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Investors and Analysts Are Losing Their Minds Over Amazon's AWS Numbers

Amazon's stock surged 15 percent on Friday morning in the wake of Amazon's first disclosure about the health of its AWS business.

Asa Mathat

Investors’ on-again, off-again, love affair with Amazon is back on. In a big way.

Amazon’s stock surged 15 percent on Friday morning in the wake of Amazon’s first disclosure about the health of its AWS business, which is a $5 billion behemoth that is way more profitable than most analysts expected.

As a result, all five of the analyst notes I’ve seen this morning have raised their price target for Amazon’s stock, ranging from $450 on the low end to $535 on the high end. The stock is currently trading at $450 as of 10:14 am ET.

Analysts love the fact that AWS, which provides cloud computing and data storage services to startups and big tech companies, has a 17 percent operating profit margin and 50 percent margin when stripping out charges like depreciation and amortization.

Many analysts feared that Amazon’s heavy spending on AWS and series of price cuts would lead to a barely profitable or unprofitable business. But almost every analyst note this morning has included some version of “we were wrong.” (Part of that is a result of Amazon’s habit of giving little to no visibility into how AWS operates.)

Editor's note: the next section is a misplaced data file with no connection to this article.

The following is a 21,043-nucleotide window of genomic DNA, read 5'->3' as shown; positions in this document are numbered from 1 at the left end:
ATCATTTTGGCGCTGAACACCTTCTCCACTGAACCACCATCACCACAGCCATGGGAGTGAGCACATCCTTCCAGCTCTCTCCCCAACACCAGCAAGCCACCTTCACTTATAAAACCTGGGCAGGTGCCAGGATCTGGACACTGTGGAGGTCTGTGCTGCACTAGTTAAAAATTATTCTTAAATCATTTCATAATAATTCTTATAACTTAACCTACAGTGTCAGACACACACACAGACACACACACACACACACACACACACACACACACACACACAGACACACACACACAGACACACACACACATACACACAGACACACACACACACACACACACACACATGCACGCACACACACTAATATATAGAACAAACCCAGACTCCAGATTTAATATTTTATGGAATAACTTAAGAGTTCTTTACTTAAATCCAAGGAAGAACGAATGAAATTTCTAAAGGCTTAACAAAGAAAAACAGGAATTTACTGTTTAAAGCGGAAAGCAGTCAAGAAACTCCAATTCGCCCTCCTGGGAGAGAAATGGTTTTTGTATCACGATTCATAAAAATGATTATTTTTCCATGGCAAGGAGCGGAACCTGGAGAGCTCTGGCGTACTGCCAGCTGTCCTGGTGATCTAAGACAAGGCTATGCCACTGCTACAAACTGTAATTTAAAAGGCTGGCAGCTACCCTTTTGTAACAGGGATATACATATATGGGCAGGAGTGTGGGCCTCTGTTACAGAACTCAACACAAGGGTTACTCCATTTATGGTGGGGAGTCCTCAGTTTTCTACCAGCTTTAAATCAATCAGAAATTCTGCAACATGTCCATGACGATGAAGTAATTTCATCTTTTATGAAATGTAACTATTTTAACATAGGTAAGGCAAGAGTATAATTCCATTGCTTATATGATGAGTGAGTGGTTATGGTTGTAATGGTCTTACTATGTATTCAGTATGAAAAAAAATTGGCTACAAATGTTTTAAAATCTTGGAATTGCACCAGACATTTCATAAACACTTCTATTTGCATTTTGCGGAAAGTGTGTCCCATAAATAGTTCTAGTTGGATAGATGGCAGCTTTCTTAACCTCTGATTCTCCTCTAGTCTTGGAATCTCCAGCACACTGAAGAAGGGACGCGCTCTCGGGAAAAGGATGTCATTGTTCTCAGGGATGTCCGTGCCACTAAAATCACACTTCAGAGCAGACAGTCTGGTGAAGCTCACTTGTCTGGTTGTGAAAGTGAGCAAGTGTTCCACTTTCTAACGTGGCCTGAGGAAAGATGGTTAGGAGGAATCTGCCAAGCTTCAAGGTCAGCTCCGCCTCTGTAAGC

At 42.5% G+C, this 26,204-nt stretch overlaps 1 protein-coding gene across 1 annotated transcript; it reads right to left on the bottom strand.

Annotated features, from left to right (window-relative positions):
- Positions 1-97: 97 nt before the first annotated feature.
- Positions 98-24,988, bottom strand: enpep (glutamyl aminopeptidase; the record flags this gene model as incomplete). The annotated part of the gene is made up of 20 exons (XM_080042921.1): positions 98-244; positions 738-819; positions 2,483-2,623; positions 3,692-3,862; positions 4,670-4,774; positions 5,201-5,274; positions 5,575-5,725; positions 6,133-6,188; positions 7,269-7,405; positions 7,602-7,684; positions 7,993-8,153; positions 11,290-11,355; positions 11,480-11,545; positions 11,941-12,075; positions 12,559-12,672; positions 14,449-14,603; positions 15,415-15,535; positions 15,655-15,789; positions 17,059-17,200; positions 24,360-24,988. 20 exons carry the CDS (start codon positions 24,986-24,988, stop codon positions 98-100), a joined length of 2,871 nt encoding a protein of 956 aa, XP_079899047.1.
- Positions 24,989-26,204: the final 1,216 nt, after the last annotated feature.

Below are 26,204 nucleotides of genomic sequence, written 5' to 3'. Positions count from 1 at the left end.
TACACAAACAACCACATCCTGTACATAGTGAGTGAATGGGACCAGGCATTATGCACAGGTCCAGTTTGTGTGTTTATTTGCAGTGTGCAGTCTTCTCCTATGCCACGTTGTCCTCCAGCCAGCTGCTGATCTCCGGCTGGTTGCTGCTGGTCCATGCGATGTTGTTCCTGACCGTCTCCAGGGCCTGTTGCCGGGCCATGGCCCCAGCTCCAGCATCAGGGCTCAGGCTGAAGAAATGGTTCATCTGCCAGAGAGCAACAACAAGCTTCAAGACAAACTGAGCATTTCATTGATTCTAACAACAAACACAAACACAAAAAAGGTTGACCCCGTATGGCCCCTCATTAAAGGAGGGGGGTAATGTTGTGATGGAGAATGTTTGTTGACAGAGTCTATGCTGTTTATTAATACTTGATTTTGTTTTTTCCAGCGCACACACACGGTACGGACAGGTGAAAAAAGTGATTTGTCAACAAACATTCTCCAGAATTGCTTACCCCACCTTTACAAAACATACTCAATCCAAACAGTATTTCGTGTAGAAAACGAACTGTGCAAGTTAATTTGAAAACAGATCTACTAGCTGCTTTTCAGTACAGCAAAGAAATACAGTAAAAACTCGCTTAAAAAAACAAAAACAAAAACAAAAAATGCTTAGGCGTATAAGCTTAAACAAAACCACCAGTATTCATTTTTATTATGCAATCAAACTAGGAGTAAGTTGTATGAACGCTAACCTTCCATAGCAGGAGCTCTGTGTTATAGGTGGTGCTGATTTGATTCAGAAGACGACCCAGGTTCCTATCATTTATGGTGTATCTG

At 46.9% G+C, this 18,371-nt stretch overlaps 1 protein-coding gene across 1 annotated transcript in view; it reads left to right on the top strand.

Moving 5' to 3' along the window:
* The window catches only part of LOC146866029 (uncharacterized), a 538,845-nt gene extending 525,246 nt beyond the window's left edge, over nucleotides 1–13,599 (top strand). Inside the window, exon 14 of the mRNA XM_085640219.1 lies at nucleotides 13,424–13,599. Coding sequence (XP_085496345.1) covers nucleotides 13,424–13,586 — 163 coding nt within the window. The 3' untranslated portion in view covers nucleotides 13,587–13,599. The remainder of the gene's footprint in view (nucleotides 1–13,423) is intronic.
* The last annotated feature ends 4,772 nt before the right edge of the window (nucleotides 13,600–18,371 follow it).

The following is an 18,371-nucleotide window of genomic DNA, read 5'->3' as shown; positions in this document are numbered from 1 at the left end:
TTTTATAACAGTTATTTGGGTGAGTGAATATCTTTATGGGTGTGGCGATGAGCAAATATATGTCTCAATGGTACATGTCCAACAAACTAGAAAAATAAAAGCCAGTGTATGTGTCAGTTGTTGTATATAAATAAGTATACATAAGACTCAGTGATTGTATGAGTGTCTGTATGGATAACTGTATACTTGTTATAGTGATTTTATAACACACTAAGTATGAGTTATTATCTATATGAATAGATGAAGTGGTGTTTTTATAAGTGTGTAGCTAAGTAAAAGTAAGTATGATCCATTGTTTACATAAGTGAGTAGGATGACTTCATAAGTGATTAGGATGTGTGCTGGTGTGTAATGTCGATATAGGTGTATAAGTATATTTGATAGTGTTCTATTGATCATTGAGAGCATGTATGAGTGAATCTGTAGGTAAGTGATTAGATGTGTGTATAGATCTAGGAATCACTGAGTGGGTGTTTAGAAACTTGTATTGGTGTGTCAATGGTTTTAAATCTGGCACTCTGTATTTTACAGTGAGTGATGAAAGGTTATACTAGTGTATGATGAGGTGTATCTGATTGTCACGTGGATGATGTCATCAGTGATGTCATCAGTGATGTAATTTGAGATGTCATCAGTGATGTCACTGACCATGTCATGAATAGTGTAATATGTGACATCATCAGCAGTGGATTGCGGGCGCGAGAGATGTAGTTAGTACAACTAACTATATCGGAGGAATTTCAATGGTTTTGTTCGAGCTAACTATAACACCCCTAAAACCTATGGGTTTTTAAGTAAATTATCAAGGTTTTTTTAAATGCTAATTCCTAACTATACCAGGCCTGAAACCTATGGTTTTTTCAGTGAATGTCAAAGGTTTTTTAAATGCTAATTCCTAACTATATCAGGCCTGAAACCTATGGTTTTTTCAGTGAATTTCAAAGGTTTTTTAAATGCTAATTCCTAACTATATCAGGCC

They also love AWS revenue growth of 49 percent, though that number is less surprising because the business line that Amazon previously grouped AWS into had been growing much faster than the rest of the business.

Beyond AWS, analysts like that they are seeing signs that Amazon’s huge bets on increasing Prime subscription numbers are paying off. One sign? Revenue for Amazon’s core North American electronics and general merchandise business grew 31 percent year over year in the quarter, which marks a 4 percent acceleration over fourth quarter numbers.

One more reason why analysts are cheering: Amazon gross margins reached a record 32 percent in the quarter, driven by a continued shift to more sales coming from Amazon’s third-party marketplace, which is a more profitable business line.

This article originally appeared on Recode.net.